ARC Book Review: The Revolution of Marina M by Janet Fitch
ashley | White Oleander by Janet Fitch was one of the first books I remember reading that had a huge impact on me. It was one of the first books I read that meant more to me than just a book I had to read for school, or a book that took me to another world that was full of life and happiness. It was dark, it had angst, it really resonated with me as a teen. So reading Fitch’s new book, The Revolution of Marina M was a little nostalgic for me. While I didn’t expect a comparison, I couldn’t help but hope I’d be just as transformed after reading it.
Sadly, this was a hard book for me to get into. It was very much reminiscent of classic Russian literature, which admittedly I always have a hard time reading; the beginning was so very heavy on Russian and political history, which isn’t usually what I gravitate towards, and I found I had to drag myself through the first few chapters while the scene was set. A lot of work must have gone into the research of this book; it was written beautifully and very rich, the historical aspects surrounding the Russian Revolution were very detailed and Fitch did a great job of building a story from this, but I had a really tough love/hate relationship with the book, especially in the beginning.
In terms of inspiring, revolutionary characters, I can’t say I liked Marina all that much in the start. That wasn’t because she wasn’t relateable, just the opposite, she was TOO relateable. Which is usually a good thing, but here, it limited me from liking and believing her because she seemed too much like a phony. She had revolutionary and bohemian intentions and aspirations, but she came from a bourgeois family who didn’t really know what it was like to be hungry, to be poor, to be the working class. Even when she abandoned that life and lived among the poets, a poet herself, I still didn’t fully believe it, still didn’t think she fully fit in, and I don’t think she fully believed that she did either.
This is wonderfully accurate and likely what a lot of people would have been like in that situation, however I started to feel somewhat annoyed with her flippant behaviour. She didn’t show any loyalty, she often just tried to find the situation that would benefit her most at the time without any real idea of what she was doing. It wasn’t until she was stripped fully of everything she knew, everything she thought she was, and horribly mistreated, that I finally felt more affection towards her. That likely said a lot more about me than the book, but also created an intriguing growth in the character which completely shifts the tone of the book.
This is the point where I stopped struggling and was able to fully embrace and enjoy the story. The politics were a bit more subdued and Marina’s story started to take center stage. I found this a lot more interesting, her dealing with the repercussions of the decisions she’s made, her struggling with her passions and her drive, her desires and her loyalty. This was touched upon previously but it was from that point on that you really saw the hard choices and the decisions she was making and where it was leading her. You saw everything she held close, her dignity and morals, thrown to the wayside. This was now about survival.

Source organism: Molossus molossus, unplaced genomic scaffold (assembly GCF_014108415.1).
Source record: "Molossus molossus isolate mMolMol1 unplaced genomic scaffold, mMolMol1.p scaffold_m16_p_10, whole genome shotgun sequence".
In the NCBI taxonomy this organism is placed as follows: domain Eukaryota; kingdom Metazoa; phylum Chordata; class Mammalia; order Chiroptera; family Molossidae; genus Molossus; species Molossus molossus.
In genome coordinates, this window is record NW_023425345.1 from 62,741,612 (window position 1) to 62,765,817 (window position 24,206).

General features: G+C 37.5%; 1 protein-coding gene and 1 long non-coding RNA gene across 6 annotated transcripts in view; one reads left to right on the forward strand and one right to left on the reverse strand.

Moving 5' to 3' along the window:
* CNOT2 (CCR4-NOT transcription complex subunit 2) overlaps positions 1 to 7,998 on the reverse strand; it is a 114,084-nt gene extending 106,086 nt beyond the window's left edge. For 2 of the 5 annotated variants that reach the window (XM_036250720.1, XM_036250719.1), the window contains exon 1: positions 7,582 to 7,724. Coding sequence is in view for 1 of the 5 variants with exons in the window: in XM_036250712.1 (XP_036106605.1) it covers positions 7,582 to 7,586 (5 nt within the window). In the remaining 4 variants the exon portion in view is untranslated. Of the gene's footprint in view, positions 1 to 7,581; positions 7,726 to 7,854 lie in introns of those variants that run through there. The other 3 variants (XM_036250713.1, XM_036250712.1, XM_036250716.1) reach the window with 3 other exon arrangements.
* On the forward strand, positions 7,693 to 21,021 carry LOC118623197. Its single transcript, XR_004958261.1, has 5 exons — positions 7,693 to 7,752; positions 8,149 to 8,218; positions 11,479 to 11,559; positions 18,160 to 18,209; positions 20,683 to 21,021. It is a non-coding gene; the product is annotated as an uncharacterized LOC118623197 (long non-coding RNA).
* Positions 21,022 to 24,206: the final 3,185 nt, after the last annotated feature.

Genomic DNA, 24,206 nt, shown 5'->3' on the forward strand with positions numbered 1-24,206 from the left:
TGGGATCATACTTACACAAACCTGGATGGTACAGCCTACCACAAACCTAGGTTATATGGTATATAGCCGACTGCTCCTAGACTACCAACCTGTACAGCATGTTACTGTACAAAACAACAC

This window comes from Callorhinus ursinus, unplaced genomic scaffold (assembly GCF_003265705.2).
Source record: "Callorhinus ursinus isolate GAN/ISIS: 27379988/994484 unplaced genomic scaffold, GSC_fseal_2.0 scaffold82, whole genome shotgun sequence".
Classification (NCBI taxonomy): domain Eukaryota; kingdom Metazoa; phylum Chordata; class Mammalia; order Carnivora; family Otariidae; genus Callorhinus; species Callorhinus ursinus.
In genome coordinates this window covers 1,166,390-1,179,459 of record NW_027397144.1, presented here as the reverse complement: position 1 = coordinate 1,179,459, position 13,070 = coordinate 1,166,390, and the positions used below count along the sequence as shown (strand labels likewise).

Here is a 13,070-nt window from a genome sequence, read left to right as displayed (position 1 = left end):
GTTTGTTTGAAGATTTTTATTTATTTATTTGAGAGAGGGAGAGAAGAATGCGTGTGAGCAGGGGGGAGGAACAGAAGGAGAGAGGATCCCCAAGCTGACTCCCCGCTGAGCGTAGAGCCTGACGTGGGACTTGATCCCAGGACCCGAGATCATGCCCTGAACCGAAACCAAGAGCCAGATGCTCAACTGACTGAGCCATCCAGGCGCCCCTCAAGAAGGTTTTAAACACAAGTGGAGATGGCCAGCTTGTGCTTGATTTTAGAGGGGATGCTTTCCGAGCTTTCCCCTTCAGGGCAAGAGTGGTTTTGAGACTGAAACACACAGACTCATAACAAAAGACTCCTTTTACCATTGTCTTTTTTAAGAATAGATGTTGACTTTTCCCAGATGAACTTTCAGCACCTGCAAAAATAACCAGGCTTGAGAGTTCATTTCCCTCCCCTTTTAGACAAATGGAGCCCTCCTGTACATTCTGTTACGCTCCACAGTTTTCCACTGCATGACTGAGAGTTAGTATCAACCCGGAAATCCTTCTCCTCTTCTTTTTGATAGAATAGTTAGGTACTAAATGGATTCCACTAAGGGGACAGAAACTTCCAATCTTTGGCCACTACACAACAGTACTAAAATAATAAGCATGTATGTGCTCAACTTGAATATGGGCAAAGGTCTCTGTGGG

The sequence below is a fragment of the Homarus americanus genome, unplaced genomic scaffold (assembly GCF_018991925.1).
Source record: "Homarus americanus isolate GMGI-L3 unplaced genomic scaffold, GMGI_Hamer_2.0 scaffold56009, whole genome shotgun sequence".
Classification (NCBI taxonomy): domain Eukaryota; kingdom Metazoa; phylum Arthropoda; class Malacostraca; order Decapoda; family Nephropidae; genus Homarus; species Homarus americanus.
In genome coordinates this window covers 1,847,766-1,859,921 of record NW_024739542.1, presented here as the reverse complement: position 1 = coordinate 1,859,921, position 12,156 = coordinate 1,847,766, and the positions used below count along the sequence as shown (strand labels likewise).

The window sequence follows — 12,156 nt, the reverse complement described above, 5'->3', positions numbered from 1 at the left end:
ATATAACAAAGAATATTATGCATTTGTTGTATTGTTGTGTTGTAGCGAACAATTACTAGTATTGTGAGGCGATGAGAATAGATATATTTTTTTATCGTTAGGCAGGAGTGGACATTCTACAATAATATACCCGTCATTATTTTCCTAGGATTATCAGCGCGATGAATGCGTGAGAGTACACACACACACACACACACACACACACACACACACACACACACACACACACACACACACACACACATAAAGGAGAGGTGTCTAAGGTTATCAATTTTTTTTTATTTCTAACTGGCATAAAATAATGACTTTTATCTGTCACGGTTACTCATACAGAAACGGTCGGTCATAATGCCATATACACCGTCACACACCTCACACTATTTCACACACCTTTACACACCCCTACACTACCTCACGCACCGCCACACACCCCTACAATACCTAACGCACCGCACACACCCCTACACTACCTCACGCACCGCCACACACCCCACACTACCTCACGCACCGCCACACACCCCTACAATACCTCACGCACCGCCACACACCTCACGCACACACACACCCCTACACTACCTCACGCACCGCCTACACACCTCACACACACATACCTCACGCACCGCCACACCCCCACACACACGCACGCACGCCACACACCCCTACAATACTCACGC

There was a lot of sex in this book; it wasn’t gratuitous but it was graphic and sometimes not so nice. Marina was trying to find her own revolution, to control her life, she was sexually empowered in the sense that she was aware of and embraced her own desires and wasn’t afraid to enjoy herself, but she made decisions without thinking of the consequences and this often landed her in the hands of powerfully political men (and women) who saw her as nothing more than an object to abuse in various ways. It was heartbreaking and hard to read sometimes, but also seemed to fit really well against the revolutionary background, giving that darkness to an already dark time.
The ending was anti-climactic. A few people have pointed out in other reviews that it ended abruptly because it was going to be continued in a sequel. This was disappointing for me. After reading 800+ pages, I was hoping for a bit more of a satisfied ending. I also felt that there wasn’t really much to follow up with and I’m pretty confident that I wouldn’t read a sequel to this. I’ve spent my time with Marina, I’ve followed her through the trenches, I don’t think I see a need to follow her anywhere else.
I will admit that my knowledge of and interests in Russian history is limited, as is my familiarity with Russian literature, but The Revolution of Marina M was on par with the little that I do know and was a very in-depth, dark, somewhat cold tale of love, loss and the revolution.
november 7, 2017